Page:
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HSBC believes the biggest risk facing Vietnam is the return of inflation should the governmentInflation may return if monetary policy is loosened aggressively ease monetary policy to support ailing sectors.

In its report released on March 4, the Hong Kong and Shanghai Banking Corporation (HSBC) said February prices were contained, falling to a rate of 7 percent year-on-year compared to 7.1 percent in January.

Core inflation, on the other hand, remained at 12.6 percent year-on-year, continuing January’s trend. February’s monthly inflation eased to 0.5 percent from January’s 0.9 percent. Food inflation rose slightly to 1.5 percent from 1.3 percent a month earlier.

When considered on a sequential basis, February’s food prices climbed 0.2 percent from 0.6 percent in January. HSBC said that after adjusting for Lunar New Year’s seasonal effect, the reading suggests consumers are currently behaving more conservatively.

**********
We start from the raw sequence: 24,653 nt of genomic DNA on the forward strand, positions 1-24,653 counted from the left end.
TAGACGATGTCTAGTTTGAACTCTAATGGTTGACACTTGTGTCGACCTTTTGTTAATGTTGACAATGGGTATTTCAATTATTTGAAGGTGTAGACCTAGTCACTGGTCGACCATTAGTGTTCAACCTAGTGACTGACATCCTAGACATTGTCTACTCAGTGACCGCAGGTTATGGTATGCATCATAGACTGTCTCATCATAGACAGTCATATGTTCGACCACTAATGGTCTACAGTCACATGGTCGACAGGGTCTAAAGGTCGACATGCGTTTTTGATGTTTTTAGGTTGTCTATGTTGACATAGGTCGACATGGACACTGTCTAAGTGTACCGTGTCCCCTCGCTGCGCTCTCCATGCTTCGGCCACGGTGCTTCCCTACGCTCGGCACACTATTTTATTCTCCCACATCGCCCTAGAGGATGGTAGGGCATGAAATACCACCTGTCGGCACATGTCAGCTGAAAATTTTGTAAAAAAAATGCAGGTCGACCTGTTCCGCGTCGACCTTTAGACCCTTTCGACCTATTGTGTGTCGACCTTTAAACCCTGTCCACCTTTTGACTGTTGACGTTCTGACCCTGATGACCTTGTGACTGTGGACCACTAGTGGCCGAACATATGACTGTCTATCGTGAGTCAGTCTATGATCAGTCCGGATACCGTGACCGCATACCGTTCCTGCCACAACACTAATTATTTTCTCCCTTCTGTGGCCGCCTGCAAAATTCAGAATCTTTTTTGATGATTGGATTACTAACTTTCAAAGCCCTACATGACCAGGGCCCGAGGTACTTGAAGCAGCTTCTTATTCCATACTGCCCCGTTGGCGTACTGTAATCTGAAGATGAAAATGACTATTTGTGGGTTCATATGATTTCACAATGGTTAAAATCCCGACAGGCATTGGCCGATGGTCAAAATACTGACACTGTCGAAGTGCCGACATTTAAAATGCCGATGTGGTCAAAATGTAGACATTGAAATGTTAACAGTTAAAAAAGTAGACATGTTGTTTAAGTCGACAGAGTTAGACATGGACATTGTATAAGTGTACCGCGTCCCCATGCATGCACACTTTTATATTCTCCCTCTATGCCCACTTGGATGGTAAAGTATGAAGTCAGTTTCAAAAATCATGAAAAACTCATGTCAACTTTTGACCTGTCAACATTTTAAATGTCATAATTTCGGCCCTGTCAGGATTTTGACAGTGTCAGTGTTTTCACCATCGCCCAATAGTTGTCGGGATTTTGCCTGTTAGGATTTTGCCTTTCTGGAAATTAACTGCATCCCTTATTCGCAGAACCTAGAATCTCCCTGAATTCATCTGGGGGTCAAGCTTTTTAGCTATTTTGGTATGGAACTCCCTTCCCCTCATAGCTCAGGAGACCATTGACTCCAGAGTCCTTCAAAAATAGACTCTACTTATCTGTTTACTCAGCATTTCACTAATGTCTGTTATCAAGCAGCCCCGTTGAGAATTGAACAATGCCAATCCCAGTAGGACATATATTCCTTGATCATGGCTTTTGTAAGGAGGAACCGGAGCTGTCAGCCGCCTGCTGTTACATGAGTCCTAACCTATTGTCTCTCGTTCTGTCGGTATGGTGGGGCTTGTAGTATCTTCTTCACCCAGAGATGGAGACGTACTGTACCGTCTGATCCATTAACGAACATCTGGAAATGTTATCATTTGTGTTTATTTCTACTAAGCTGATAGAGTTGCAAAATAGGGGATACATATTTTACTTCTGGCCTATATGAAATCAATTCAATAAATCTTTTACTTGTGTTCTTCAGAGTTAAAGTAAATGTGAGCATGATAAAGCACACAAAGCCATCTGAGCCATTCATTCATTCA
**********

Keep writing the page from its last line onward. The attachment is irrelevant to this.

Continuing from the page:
The report also analysed the Master Plan on Economic Restructuring in 2013–2020 and its public investment, credit organisation, and state-owned enterprise restructuring priorities. HSBC approved of the government acknowledging the fundamental challenges confronting the economy.

It noted, however, that as in the case of 2012’s other promised reforms, the plan lacks implementation details. The plan aims to “perfect the socialist-orientated market regime; create a system of reasonable, stable, and long-term economic growth drivers—especially tax incentives and other investment-encouraging measures; promote the distribution and use of social resources for sectors and products with competitive advantages; and improve labour productivity and competitiveness,” said HSBC.

Concerning SOE restructuring, the report emphasised the plan’s outlined steps are more goal-oriented than actionable reforms. The government wants to classify and reorganise SOEs working in military industries, monopoly industries, primary goods and services supply, and advanced technologies. It is expected to promote the equitisation and diversification of SOEs where the state’s full ownership is unnecessary.

The restructuring plan requires SOEs to restructure their investments and recalibrate activity to focus on core businesses, divesting side businesses and joint-stock companies in which the state does not need to be the dominant shareholder.

As a whole, HSBC judged Vietnam is indeed making steady progress in building the foundations for further reforms citing its restrained support to inefficient enterprises and the stability of inflation and other key economic indicators such as the trade balance and foreign reserves.


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